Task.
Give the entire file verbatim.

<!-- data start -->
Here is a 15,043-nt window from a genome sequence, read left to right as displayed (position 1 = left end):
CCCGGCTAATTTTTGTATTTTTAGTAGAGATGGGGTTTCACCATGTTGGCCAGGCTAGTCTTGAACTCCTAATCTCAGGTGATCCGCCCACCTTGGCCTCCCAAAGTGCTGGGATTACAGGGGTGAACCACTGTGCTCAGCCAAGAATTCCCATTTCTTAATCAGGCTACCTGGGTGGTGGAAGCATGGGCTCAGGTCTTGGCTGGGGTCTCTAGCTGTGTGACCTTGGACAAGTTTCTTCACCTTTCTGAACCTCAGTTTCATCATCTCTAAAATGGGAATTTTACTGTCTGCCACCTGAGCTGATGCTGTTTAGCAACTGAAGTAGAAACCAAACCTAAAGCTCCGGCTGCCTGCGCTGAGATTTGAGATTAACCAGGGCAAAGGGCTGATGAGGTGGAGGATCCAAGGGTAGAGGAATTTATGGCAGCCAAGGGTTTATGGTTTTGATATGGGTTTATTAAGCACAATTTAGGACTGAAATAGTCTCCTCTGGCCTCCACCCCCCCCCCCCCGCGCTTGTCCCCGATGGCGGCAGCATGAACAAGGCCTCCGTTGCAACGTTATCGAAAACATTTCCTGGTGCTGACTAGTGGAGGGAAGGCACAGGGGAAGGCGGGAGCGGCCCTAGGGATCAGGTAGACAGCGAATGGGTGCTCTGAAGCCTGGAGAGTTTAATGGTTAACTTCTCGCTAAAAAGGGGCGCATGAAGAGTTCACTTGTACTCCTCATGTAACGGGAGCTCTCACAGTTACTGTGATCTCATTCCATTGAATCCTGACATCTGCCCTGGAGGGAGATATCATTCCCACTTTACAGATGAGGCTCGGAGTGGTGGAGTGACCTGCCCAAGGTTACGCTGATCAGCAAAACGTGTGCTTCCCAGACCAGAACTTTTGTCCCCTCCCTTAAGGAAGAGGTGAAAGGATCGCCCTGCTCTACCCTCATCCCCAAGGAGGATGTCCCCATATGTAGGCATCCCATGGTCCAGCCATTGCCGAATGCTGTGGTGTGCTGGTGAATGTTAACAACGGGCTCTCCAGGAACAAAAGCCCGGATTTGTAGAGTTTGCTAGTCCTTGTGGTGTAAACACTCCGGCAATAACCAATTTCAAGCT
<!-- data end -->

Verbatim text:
Here is a 15,043-nt window from a genome sequence, read left to right as displayed (position 1 = left end):
CCCGGCTAATTTTTGTATTTTTAGTAGAGATGGGGTTTCACCATGTTGGCCAGGCTAGTCTTGAACTCCTAATCTCAGGTGATCCGCCCACCTTGGCCTCCCAAAGTGCTGGGATTACAGGGGTGAACCACTGTGCTCAGCCAAGAATTCCCATTTCTTAATCAGGCTACCTGGGTGGTGGAAGCATGGGCTCAGGTCTTGGCTGGGGTCTCTAGCTGTGTGACCTTGGACAAGTTTCTTCACCTTTCTGAACCTCAGTTTCATCATCTCTAAAATGGGAATTTTACTGTCTGCCACCTGAGCTGATGCTGTTTAGCAACTGAAGTAGAAACCAAACCTAAAGCTCCGGCTGCCTGCGCTGAGATTTGAGATTAACCAGGGCAAAGGGCTGATGAGGTGGAGGATCCAAGGGTAGAGGAATTTATGGCAGCCAAGGGTTTATGGTTTTGATATGGGTTTATTAAGCACAATTTAGGACTGAAATAGTCTCCTCTGGCCTCCACCCCCCCCCCCCCGCGCTTGTCCCCGATGGCGGCAGCATGAACAAGGCCTCCGTTGCAACGTTATCGAAAACATTTCCTGGTGCTGACTAGTGGAGGGAAGGCACAGGGGAAGGCGGGAGCGGCCCTAGGGATCAGGTAGACAGCGAATGGGTGCTCTGAAGCCTGGAGAGTTTAATGGTTAACTTCTCGCTAAAAAGGGGCGCATGAAGAGTTCACTTGTACTCCTCATGTAACGGGAGCTCTCACAGTTACTGTGATCTCATTCCATTGAATCCTGACATCTGCCCTGGAGGGAGATATCATTCCCACTTTACAGATGAGGCTCGGAGTGGTGGAGTGACCTGCCCAAGGTTACGCTGATCAGCAAAACGTGTGCTTCCCAGACCAGAACTTTTGTCCCCTCCCTTAAGGAAGAGGTGAAAGGATCGCCCTGCTCTACCCTCATCCCCAAGGAGGATGTCCCCATATGTAGGCATCCCATGGTCCAGCCATTGCCGAATGCTGTGGTGTGCTGGTGAATGTTAACAACGGGCTCTCCAGGAACAAAAGCCCGGATTTGTAGAGTTTGCTAGTCCTTGTGGTGTAAACACTCCGGCAATAACCAATTTCAAGCT